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The art of the Covid career: string together thoughts while you homeschool

By Jason Freely / a couple of weeks ago
The art of the Covid career: string together thoughts while you homeschool

I am in between one son practicing his cello and one son writing his college essays. After ten years of homeschooling while being the breadwinner, my parent intuition tells me one kid is only going through the motions.

On a good day I could say, “What are you doing?”

Rather than answer, “Wasting my life in a state of inattentiveness and fooling no one,” the checked-out boy would visibly check back in.

Today is not a good day. The older son thinks nothing in his whole life has transformed him so he cannot write an essay about personal transformation.

Maybe I should prepare him for the sink-or-swim terror of adult life and tell him, “Ok, then don’t apply to college.” I don’t say that. I’m a helicopter parent or a tiger parent or a Jewish mother. Whatever I am, I’ll throw him a life vest til the day I die.

So I throw one now. Though maybe it doesn’t land as softly as a life vest, because I scream: “We just read five sample essays that got kids into Harvard and they were the most non-transformative transformative moments ever! That girl wrote about finding the singular verb in a Latin sentence! Have you not done anything as transformative as that? What the actual fuck?!?!”

“Mom. Why the actual fuck did you just say what the actual fuck? You are ruining our language. You are poisoning our ears.”

“That sounds transformative. You should write about it.”

Really I want to write it. I want to write the whole essay. Thank goodness upstanding citizens who had no real reason to break the law for their children are now in prison for cheating on college applications. This keeps me in check. I want more than anything to be a good parent and prison is structured to destroy families.

Aspiring to parenting greatness means stopping the flow of my own writing to say to my son “Get a metronome.”

He says he doesn’t need one. He says, “I’m practicing shifts.”

“Then use the tuner.”

He turns on the metronome. I don’t play an instrument and I can’t read music but I know cello practice is probably pointless if there is not a metronome or tuner involved.

The best parents lead disjointed lives. Because the best kids are independent enough to give their parents just enough time to think: Why am I just sitting here? What the hell am I doing with my life? And then just as you’re standing up to call a friend and launch a publishing company (if you’re rich) or get a job (since they’re all from home now) your kid says, Mom look what I made. Or, I’m playing Lalo all the way through.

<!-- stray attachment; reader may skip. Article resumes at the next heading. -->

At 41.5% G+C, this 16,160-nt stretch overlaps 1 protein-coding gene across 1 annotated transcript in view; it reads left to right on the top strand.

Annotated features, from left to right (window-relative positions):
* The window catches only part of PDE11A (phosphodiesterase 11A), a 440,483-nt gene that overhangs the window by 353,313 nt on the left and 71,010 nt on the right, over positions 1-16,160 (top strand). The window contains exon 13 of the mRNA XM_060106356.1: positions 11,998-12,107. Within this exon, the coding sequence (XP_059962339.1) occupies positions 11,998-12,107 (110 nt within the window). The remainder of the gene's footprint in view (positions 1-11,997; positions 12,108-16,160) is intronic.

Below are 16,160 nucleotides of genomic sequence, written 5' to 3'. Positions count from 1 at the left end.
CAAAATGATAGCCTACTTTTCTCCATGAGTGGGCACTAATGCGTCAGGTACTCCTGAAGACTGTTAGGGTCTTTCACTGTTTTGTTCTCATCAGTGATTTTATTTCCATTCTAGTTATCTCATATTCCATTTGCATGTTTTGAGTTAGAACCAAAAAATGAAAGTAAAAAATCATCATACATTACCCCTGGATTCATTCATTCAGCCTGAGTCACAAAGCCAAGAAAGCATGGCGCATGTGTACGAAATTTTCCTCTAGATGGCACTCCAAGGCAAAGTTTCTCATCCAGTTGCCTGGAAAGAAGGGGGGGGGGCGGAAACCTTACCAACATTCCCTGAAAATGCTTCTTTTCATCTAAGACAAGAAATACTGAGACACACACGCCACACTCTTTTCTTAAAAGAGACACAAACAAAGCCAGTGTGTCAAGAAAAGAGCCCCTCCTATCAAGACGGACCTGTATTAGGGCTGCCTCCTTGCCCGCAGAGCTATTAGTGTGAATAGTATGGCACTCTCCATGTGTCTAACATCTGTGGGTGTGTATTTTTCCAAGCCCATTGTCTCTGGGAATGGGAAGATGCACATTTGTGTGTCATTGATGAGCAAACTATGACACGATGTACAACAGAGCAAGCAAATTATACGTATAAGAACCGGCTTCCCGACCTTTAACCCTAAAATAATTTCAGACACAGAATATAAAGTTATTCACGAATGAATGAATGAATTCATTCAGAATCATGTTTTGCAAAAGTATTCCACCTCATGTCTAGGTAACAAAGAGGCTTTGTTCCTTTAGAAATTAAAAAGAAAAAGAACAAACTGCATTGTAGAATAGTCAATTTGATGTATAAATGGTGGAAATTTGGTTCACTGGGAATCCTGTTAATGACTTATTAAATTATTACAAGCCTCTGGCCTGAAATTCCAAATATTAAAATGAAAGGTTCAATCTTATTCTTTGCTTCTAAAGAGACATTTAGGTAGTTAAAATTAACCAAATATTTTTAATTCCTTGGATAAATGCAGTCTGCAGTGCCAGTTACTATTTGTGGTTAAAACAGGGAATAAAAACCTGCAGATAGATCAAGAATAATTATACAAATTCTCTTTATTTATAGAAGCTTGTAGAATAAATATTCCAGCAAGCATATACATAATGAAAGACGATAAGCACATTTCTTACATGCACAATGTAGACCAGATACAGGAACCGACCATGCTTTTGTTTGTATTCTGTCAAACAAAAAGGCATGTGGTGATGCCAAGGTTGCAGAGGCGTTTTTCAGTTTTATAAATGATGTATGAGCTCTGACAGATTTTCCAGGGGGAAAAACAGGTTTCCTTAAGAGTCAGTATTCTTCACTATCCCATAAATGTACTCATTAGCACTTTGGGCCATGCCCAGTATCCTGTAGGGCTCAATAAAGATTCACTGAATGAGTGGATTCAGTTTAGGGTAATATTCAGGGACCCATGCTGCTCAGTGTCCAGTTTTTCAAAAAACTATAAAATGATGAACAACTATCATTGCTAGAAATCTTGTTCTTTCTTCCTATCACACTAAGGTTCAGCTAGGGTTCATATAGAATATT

The latter is the teenager way of saying Mom look at this. Which I do. I’m sitting in between the boys, ready for a concert at any moment. I put my phone down to listen, because I heard Cat’s in the Cradle too many times to risk him not picking up his phone when he’s all grown up and I see him only on Mother’s Day and Passover.

Back to the college essay that I can’t write. I buy flowers at Global Rose because they are wholesale and they send way too many for any one home. I like way too many. Also before we go one step further this is a great advertisement for Global Rose. And they didn’t pay for it, but they could show gratitude by sending me peonies. I want the coral ones for $257. Thank you.

I spend more money than you would think is reasonable for flowers. They make me really happy. I like rearranging them to put different colors near each other. I like having many vases full of flowers and seeing how they make a space feel different.

If I have lots of flowers then when the boys knock over a vase I don’t mind. I have extra flowers everywhere. That’s transformative right there: with enough flowers even the most high strung mom can brush off a broken vase.

Global Rose can have that tagline in exchange for another round of snapdragons.

I have been working like this for years. Small thoughts interrupted by big boys. It used to be big thoughts interrupted by little boys but now I know the limits of parenting –– I wouldn’t dare try a big thought because I’d just blow up at the kids and then blame them for my career demise.

Instead, I have just enough time to string ideas together. I fear that string is the equivalent of a child’s art project, macaroni pieces sliding back and forth on a piece of yarn around my neck. But I always hope they look like rare gems, sparkling in a way that makes me charm.

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